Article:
In fact, most Chinese companies have little information about China's bilateral commitments. Press articles have provided general information about the WTO and the impact of WTO accession on specific industries and regions, but an official Chinese version of the USChina bilateral agreement has not been made available to PRC companies, and the EU and other bilateral agreements are unavailable in any language. To be sure, the release of the USChina agreement was an unprecedented step taken mainly for US domestic political reasons; the texts are generally kept secret until the POA is complete. In the absence of such key information, however, companies have made few significant adjustments beyond those the government has orchestrated.
Much of the government leadership, however, is still researching the implications of membership, and the central government's education efforts have only just begun. Further, most SOEs have traditionally relied on guidance from the government before taking action, especially when it comes to the complicated issues of laying off workers and closing down uncompetitive product lines. SOEs have also traditionally relied on the government for funding, if indirectly through the state banks. Unless some of these issues are resolved in the months preceding accession, the majority of China's SOEs will be unprepared for the effects of WTO entry.
US companies: Reading the roadmap
US companies in China have reacted in a number of ways to the prospect of China's imminent accession. Many companies that have long been denied access to the market are scurrying to position themselves so that they can take advantage of market openings as they happen. Some companies, especially those that have been unsatisfied with their performance in China to date, are using this opportunity to conduct top-to-bottom reviews of their company structure in China to find areas for growth. New entrants to the market are exploring options in the traditional manner: conducting market research, meeting prospective partners, and looking at areas for cooperation.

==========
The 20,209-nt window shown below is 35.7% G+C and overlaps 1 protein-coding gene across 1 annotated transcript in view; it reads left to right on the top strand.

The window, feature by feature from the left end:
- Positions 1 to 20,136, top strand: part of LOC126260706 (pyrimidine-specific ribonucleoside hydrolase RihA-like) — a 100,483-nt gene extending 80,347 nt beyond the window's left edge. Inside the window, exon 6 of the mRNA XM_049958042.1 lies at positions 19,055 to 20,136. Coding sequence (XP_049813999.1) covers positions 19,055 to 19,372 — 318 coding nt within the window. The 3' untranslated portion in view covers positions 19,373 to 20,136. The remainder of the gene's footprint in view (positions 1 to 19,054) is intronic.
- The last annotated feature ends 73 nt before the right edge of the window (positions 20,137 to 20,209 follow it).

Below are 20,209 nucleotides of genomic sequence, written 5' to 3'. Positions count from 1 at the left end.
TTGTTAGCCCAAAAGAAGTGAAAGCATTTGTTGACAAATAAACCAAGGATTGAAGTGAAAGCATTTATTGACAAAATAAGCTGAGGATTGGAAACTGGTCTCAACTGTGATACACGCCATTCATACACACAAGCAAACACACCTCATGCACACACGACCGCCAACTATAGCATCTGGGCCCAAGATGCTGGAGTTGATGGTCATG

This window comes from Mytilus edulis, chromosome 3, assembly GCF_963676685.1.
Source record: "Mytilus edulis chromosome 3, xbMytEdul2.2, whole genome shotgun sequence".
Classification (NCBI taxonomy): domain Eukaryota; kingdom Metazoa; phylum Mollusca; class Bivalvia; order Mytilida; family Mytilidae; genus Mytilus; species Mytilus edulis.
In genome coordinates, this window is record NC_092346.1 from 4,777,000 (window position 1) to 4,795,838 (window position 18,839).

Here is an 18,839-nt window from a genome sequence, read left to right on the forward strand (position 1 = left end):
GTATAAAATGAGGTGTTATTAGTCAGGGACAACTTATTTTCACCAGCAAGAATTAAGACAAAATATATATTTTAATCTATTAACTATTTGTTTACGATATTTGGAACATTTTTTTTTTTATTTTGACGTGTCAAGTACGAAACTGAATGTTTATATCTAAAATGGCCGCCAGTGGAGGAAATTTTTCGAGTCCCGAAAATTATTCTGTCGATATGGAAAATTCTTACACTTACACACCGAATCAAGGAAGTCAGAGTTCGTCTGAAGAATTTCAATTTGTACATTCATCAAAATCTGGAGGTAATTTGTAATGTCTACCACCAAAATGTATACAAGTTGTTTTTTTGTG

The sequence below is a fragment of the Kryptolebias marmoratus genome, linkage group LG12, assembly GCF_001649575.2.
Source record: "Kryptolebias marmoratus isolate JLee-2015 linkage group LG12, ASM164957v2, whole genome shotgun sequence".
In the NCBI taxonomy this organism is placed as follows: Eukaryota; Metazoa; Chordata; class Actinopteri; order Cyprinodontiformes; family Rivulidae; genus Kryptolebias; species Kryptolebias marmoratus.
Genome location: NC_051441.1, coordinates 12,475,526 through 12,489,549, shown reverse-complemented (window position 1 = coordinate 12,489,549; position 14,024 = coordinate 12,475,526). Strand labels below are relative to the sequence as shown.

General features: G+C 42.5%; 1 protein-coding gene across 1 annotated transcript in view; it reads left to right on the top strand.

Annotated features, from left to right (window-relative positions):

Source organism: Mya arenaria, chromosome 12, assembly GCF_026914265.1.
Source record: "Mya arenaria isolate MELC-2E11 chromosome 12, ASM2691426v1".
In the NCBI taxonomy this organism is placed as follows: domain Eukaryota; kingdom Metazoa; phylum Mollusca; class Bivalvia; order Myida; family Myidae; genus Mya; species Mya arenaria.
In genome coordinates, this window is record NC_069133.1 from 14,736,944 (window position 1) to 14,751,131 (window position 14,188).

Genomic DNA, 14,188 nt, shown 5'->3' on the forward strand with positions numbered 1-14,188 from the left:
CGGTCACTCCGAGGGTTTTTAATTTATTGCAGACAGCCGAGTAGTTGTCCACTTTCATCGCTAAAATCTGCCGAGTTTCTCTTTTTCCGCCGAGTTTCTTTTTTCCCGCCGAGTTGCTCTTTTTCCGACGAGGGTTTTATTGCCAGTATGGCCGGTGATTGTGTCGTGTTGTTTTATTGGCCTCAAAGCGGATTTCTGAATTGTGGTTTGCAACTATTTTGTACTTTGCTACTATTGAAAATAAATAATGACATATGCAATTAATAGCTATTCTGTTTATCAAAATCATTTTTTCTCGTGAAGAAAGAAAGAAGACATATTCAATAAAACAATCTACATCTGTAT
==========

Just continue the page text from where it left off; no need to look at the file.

The majority of US companies in China are not yet making any decisive moves, however. Their efforts focus on
Research and discussion US investors, like the Chinese, are researching the WTO regime in general, as well as specific WTO commitments China has made in their industries. They are also trying to understand the potential changes in areas such as tax, distribution, after-sales services, and IPR protection that will affect all industries.
Government relations Many firms are reevaluating their government-relations strategies (see p.42). Companies realize that they must have strong government contacts not just in Washington but also Beijing and the localities in which they have business. It may no longer be enough for foreign companies to deal just with PRC government-designated intermediaries such as MOFTEC. This is because MOFTEC is largely an approval organization, not a decisionmaking authority. Its role is to make sure that all paperwork is in order and that other relevant ministries and commissions have signed off on approval paperwork. Even today, SETC and the State Development Planning Commission (SDPC) play a more important role in the decisionmaking process. After foreign firms receive national treatment under WTO rules, many approval procedures that apply only to foreign firms will disappear. Foreign investors will thus be better served by going directly to the decisionmaking bureaus. MOFTEC will continue to promote investment and trade, but individual investment issues will probably require more direct involvement with SETC and SDPC.
Education of local governments Companies are starting to talk to local governments in China about the importance of implementation. Some are developing comprehensive education efforts. As in the past, they are also relying on third parties, such as US government diplomats and commercial association representatives, to bring issues that are sensitive or cross company or industry lines before PRC government officials.
Other preparations foreign investors are making focus on the WTO commitments themselves. For example, some companies in China are resisting pressure from PRC officials and companies to make deals under terms that do not comply with WTO standards. They are also taking steps to time their market strategies to coincide with China's opening commitments.
No matter their approach, all foreign companies are coming to grips with what China's WTO entry will mean and what it won't. WTO membership will mean that China's markets will become more open to foreign companies. It will mean that foreign companies will receive national treatment and benefit from a more uniform, rules-based system of trade. Regulations will become more transparent, eliminating some of the unpleasant shocks that result from the current practice of sudden regulatory change.